Goth music has never been lurking far away since it spawned from eighties, like a bastard child of the punk and new romantic scenes it has captivated fully fledged converts and unwittingly charmed “normal” people with the odd mainstream hit ever since.This year gothic super-group The Sisters of Mercy are celebrating their 30 years with a world tour including a date at the Olympia in Dublin in November.
But don’t tell frontman Andrew Eldritch he was just described as being in a gothic super-group, he isn’t fond of the term.
In a notorious interview now on their official webpage, he accused certain music writers of trying to mock the band’s music by pigeon-holing them with the g-word, so he prefers The Sisters to be described as a “northern pop band”.
With such anthemic tunes as Dominion, Lucretia, My Reflection, More and Temple Of Love , the band are set to make a big impact with music fans here whatever way they are labelled.
You don’t have to look far to see goth’s influence on modern pop music. If you haven’t heard Clare Maguire yet (you probably have in the car ad which features the dubstep mix of Nobody Can Love Me Like You) then where have you been? This young songstress is going places this year, and it’s not by producing unintelligent candy pop but with haunting vocals and powerful ballads.
Other successful bands like White Lies and Bat For Lashes also have been compared to the big eighties bands that sparked the gothic sound. These talented artists are showing that far from being about teen angst and bad poetry, goth can be powerful, meaningful and rather sexy.
If you’re not afraid to go to the dark side of music and celebrate where it began then don’t miss a new monthly goth night Elizium at Ma Nelson’s.
The DJs are enthusiastic about the music and a previous guest spot included former singer and guitarist of successful bands Nosferatu and Solemn Novena, Marc McCourt.Resident DJ Lauren Camlin to play classics from The Sisters of Mercy (of course), The Cure, Bauhaus, Type O Negative and The Mission. You can also expect to hear the likes of Merciful Nuns, Fields of the Nephilim, Rosetta Stone, Christian Death, The House of Usher, Nosferatu, Faith and the Muse, Dawn of Oblivion, Garden of Delight to name but a few.Lauren, who is a big Sisters of Mercy fan feels there is a desire for a night in Belfast hat exclusively plays traditional goth music and not the dancier bands not all goth fans enjoy.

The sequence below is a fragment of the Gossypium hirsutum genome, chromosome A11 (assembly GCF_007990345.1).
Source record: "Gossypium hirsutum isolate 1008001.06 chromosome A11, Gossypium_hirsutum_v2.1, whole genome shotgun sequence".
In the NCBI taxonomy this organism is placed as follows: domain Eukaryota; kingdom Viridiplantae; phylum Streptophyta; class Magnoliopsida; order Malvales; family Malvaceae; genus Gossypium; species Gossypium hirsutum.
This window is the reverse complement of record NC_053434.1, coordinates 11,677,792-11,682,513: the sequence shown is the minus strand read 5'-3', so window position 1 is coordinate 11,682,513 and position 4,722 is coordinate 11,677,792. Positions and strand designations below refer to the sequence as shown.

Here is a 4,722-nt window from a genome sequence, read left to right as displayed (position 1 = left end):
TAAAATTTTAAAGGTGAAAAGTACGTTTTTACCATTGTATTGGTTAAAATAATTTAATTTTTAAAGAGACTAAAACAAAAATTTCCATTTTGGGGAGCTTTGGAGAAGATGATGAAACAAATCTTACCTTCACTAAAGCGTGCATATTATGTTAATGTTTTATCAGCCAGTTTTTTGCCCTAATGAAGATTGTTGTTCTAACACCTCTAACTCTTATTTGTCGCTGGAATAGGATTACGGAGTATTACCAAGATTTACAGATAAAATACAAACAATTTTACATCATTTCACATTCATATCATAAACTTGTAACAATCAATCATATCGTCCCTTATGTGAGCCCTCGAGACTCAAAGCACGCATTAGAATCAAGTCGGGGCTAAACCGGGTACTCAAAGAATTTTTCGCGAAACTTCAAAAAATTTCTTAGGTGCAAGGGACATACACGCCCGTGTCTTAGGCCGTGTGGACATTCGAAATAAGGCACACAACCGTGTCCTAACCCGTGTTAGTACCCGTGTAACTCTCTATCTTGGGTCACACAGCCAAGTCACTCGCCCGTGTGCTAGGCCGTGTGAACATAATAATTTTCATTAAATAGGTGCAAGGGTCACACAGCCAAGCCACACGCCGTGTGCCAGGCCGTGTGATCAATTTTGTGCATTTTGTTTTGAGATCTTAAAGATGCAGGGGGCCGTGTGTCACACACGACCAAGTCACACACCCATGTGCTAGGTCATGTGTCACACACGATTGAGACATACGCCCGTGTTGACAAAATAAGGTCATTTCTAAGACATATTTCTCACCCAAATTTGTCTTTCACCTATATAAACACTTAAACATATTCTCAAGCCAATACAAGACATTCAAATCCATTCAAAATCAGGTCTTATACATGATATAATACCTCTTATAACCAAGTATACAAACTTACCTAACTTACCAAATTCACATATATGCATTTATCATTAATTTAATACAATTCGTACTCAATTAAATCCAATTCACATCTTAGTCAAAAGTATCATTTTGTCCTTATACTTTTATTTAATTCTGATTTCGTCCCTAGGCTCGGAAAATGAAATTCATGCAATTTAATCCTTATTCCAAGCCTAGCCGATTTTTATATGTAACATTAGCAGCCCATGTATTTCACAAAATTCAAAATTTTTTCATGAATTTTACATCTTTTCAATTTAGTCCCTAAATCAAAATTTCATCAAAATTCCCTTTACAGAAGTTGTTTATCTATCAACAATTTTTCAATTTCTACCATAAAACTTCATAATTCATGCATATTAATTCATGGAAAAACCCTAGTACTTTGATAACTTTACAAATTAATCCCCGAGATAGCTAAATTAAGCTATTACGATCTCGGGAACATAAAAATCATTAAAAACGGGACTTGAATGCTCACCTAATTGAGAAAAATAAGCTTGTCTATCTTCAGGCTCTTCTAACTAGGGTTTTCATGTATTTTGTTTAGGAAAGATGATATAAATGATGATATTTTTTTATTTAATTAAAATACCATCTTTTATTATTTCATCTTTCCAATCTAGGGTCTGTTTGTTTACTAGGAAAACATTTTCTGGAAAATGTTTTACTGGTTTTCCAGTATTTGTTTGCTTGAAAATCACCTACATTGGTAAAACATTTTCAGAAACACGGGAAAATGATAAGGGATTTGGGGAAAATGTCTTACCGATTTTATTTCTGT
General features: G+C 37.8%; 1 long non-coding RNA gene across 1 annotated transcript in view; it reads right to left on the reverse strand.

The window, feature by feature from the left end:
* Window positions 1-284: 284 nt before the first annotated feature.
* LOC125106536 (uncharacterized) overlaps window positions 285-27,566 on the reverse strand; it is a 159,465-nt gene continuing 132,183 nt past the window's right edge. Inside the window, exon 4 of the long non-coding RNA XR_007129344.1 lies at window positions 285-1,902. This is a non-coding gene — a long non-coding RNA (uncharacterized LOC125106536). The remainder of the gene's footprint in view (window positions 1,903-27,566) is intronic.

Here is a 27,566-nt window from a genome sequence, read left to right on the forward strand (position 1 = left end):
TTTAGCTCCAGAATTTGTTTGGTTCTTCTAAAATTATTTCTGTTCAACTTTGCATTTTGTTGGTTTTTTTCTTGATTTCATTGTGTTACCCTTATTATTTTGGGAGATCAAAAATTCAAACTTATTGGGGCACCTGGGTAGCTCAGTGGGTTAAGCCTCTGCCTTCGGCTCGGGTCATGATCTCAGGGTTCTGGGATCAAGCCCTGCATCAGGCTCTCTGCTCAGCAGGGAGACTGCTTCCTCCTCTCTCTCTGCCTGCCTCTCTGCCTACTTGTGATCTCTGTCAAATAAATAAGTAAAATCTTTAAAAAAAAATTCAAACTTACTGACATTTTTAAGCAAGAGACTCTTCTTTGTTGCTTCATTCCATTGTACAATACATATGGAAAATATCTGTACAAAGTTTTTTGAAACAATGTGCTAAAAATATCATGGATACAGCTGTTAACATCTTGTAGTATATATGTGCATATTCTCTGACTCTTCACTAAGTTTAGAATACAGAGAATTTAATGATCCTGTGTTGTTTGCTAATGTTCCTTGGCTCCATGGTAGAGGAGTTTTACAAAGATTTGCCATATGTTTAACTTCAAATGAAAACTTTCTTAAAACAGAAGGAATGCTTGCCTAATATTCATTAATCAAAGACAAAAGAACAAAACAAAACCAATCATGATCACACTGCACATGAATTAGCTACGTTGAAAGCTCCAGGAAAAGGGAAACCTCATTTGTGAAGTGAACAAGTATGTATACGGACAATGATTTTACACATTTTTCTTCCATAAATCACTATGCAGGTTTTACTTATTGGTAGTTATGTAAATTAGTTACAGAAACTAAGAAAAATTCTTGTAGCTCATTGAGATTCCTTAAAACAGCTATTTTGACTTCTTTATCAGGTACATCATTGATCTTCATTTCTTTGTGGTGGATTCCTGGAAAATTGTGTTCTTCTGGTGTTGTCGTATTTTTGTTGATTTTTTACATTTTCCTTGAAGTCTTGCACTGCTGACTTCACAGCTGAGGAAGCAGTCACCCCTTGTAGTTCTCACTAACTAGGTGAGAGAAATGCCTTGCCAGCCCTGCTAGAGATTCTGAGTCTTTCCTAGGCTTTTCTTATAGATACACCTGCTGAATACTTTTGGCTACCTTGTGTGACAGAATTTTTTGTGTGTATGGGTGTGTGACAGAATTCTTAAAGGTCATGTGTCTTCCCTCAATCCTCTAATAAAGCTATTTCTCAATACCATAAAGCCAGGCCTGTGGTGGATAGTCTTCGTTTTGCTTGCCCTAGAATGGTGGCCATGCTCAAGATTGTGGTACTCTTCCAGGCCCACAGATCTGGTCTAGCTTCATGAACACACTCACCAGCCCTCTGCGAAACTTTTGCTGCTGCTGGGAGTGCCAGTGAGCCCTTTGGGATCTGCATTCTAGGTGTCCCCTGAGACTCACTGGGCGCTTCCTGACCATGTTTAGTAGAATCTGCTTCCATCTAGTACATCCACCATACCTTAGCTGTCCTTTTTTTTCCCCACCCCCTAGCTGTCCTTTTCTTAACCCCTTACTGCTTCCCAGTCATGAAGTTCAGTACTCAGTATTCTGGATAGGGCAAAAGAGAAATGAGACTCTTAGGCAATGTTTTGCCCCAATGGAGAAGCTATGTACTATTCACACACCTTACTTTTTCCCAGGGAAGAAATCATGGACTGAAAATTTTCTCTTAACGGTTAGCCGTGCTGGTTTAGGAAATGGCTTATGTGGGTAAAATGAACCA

“People want to hear goth music at a goth night. I hope it will be a success and people will be open minded and support us,” she says.
“As for the whole trad goth vs ‘bleep’, I know it can be a sensitive subject for some people, but EBM and industrial are not goth, and I firmly believe they shouldn’t ever have been associated with goth.
I don’t think interest ever went away from traditional goth music, there just hasn’t been any exclusively trad goth nights! Goth is not Marilyn Manson or glowsticks!”
Also a DJ at the night is her fiancé Rod Hanna from Belfast. “The idea really is to provide what I would call traditional gothic rock, a decent platform in a city that by and large ignores it,” he says.
“There have been and still are clubs that cater largely to either an EBM/Cyber crowd or play metal tracks masquerading as Goth. But in recent years there has been a very big resurgence in interest of the trad or gothic rock scene.
“This night will cater for those of us who have a passion for pure gothic rock and hopefully expose the music to those who are unaware of it.”
The next Elizium is on Friday 13 May at Ma Nelson’s, Lisburn Road Belfast.
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